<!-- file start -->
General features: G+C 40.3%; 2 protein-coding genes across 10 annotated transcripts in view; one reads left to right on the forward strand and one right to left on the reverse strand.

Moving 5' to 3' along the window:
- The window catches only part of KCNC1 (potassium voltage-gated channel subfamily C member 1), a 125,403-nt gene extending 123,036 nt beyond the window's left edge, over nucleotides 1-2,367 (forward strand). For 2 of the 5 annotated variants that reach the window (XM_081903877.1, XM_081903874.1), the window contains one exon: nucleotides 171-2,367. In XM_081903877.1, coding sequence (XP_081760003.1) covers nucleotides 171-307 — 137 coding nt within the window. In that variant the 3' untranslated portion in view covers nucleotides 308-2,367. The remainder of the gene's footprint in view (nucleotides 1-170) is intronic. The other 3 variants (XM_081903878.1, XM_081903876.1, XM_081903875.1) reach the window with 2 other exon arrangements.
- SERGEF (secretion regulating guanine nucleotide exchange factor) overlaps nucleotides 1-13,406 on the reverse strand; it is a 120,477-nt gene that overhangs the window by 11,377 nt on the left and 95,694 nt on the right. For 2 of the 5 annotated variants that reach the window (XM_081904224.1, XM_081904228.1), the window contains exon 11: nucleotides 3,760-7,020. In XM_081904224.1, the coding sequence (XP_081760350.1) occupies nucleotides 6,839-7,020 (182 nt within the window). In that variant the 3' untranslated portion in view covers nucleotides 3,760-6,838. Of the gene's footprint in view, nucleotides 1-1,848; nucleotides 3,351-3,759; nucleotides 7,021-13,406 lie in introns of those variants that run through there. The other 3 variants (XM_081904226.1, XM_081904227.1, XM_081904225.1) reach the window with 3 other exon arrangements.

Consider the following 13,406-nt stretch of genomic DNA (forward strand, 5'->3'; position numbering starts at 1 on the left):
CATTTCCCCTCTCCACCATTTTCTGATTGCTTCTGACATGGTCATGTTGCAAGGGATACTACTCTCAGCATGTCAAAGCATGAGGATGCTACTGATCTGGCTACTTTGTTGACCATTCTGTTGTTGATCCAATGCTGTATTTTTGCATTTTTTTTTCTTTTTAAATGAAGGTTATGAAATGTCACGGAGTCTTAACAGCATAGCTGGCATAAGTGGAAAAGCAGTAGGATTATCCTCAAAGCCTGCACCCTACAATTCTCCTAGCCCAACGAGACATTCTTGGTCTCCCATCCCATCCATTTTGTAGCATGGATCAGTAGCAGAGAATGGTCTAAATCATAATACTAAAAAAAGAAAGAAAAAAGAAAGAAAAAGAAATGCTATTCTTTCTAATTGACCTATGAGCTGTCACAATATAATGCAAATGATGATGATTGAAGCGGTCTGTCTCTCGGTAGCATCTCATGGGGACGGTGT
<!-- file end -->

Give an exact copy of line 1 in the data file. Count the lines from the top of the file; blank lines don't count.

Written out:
General features: G+C 40.3%; 2 protein-coding genes across 10 annotated transcripts in view; one reads left to right on the forward strand and one right to left on the reverse strand.